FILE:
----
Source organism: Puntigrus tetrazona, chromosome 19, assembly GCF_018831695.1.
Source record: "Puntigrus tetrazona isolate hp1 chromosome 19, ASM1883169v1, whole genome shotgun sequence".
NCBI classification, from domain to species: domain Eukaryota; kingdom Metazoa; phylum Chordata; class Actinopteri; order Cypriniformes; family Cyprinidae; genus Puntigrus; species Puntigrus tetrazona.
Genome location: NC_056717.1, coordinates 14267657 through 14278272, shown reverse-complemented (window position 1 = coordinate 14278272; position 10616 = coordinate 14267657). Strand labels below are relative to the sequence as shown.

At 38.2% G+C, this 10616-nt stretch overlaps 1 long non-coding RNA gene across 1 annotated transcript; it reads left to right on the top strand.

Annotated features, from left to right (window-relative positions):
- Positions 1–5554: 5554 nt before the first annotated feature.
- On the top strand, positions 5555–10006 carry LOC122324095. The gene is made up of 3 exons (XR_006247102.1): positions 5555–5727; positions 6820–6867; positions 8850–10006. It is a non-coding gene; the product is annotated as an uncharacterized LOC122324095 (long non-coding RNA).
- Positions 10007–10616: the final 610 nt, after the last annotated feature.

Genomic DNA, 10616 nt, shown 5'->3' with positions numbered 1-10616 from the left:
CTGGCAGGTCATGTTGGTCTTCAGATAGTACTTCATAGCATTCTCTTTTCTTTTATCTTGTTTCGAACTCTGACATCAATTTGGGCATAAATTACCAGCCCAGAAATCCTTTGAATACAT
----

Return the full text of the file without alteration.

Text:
Source organism: Puntigrus tetrazona, chromosome 19, assembly GCF_018831695.1.
Source record: "Puntigrus tetrazona isolate hp1 chromosome 19, ASM1883169v1, whole genome shotgun sequence".
NCBI classification, from domain to species: domain Eukaryota; kingdom Metazoa; phylum Chordata; class Actinopteri; order Cypriniformes; family Cyprinidae; genus Puntigrus; species Puntigrus tetrazona.
Genome location: NC_056717.1, coordinates 14267657 through 14278272, shown reverse-complemented (window position 1 = coordinate 14278272; position 10616 = coordinate 14267657). Strand labels below are relative to the sequence as shown.

At 38.2% G+C, this 10616-nt stretch overlaps 1 long non-coding RNA gene across 1 annotated transcript; it reads left to right on the top strand.

Annotated features, from left to right (window-relative positions):
- Positions 1–5554: 5554 nt before the first annotated feature.
- On the top strand, positions 5555–10006 carry LOC122324095. The gene is made up of 3 exons (XR_006247102.1): positions 5555–5727; positions 6820–6867; positions 8850–10006. It is a non-coding gene; the product is annotated as an uncharacterized LOC122324095 (long non-coding RNA).
- Positions 10007–10616: the final 610 nt, after the last annotated feature.

Genomic DNA, 10616 nt, shown 5'->3' with positions numbered 1-10616 from the left:
CTGGCAGGTCATGTTGGTCTTCAGATAGTACTTCATAGCATTCTCTTTTCTTTTATCTTGTTTCGAACTCTGACATCAATTTGGGCATAAATTACCAGCCCAGAAATCCTTTGAATACAT